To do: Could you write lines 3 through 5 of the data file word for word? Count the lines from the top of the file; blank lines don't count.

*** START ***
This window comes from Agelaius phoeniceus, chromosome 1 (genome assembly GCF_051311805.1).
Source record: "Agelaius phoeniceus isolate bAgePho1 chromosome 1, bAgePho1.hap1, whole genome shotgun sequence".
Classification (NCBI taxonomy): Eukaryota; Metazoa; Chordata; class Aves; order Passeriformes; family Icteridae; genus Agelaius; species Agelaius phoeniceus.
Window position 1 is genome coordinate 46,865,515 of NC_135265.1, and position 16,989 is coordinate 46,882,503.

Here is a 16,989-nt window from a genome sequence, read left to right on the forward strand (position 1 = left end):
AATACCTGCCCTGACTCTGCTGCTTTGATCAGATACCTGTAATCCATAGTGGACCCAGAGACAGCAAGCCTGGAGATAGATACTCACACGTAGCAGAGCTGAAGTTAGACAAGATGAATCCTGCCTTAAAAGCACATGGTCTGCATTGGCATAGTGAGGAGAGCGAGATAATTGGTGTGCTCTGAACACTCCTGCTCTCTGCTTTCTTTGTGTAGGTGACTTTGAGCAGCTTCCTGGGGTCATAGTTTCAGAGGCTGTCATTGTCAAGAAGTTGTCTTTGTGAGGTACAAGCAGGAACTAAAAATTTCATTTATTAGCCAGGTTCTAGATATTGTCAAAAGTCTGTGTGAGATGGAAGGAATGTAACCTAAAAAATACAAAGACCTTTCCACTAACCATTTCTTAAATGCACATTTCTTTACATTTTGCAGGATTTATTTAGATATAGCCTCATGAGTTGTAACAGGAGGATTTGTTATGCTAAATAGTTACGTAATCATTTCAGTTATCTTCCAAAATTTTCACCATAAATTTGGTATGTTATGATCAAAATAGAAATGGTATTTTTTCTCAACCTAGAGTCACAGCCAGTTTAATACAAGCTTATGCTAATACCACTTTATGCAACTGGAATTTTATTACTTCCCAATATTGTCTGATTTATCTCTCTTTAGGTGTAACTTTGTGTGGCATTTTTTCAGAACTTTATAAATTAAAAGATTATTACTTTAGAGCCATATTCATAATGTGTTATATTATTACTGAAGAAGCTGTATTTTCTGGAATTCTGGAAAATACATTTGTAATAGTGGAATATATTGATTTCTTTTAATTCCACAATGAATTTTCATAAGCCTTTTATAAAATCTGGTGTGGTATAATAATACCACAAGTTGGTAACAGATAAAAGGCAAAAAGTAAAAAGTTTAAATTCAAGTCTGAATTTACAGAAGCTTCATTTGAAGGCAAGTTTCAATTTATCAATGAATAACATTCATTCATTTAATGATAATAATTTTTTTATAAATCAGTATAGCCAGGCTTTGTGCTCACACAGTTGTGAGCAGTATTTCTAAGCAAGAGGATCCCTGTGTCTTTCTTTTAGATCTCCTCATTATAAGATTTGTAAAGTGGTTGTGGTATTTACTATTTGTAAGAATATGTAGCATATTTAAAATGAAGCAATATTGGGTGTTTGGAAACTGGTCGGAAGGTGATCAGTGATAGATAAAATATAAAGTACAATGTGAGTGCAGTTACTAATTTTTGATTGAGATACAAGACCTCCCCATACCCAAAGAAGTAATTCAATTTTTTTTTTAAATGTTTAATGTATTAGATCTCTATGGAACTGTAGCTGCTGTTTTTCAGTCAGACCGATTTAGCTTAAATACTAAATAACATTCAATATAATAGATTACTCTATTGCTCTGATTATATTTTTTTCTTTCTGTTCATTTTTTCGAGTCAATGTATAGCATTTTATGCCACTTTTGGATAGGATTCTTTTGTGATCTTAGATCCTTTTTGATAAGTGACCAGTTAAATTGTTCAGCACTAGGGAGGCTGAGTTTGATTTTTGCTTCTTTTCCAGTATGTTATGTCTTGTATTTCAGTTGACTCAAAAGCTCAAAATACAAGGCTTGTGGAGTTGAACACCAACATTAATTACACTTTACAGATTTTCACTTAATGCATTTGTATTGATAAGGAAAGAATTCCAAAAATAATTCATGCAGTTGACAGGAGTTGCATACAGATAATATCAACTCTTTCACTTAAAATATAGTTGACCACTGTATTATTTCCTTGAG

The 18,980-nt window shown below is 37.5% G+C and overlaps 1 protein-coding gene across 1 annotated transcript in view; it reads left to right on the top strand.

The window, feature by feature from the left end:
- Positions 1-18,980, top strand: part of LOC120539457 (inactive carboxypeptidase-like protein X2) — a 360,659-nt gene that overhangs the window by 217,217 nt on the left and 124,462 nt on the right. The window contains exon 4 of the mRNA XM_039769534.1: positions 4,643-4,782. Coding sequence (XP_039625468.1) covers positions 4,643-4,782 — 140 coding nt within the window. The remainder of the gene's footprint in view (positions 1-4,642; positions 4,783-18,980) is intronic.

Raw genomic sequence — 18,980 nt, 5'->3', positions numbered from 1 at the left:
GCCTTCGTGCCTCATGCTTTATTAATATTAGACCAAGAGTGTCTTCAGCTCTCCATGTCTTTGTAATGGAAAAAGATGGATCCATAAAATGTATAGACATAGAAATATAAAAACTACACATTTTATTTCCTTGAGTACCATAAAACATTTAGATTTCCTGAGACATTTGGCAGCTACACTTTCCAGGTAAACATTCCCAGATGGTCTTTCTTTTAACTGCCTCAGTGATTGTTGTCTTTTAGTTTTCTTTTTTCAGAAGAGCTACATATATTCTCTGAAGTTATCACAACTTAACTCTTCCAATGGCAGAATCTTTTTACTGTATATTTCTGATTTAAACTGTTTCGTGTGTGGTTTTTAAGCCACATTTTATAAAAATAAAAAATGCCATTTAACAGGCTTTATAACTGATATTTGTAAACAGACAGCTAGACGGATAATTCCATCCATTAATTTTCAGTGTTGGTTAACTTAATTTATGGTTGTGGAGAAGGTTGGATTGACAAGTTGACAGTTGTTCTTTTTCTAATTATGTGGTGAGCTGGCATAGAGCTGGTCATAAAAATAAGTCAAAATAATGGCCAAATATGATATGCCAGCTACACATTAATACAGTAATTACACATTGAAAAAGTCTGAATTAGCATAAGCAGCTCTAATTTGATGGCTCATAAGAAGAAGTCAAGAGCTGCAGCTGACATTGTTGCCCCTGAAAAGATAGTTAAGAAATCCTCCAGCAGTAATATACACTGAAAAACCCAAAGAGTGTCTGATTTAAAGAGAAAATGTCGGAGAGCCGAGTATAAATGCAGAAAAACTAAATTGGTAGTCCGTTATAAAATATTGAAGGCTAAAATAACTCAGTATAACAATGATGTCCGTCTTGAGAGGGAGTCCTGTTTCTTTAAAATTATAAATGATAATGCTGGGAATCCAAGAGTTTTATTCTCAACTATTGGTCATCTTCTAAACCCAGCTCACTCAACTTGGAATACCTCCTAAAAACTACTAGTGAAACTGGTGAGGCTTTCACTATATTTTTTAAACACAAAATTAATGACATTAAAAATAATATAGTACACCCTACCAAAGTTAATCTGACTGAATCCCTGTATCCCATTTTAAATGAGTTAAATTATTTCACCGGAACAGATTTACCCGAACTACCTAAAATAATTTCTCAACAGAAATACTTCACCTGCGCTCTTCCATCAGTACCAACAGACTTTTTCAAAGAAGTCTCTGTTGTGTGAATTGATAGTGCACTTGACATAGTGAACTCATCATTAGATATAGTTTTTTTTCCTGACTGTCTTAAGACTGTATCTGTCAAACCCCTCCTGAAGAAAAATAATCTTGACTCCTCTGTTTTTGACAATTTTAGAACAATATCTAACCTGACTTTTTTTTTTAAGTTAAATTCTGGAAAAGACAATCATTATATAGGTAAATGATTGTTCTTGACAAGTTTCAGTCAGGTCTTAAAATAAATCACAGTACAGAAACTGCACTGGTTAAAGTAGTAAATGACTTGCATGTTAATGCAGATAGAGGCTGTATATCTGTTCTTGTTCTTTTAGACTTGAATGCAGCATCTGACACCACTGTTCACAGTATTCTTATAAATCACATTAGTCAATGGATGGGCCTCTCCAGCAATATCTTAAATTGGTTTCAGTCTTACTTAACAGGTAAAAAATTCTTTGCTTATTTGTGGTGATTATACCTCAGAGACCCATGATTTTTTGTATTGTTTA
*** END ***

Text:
Classification (NCBI taxonomy): Eukaryota; Metazoa; Chordata; class Aves; order Passeriformes; family Icteridae; genus Agelaius; species Agelaius phoeniceus.
Window position 1 is genome coordinate 46,865,515 of NC_135265.1, and position 16,989 is coordinate 46,882,503.

Here is a 16,989-nt window from a genome sequence, read left to right on the forward strand (position 1 = left end):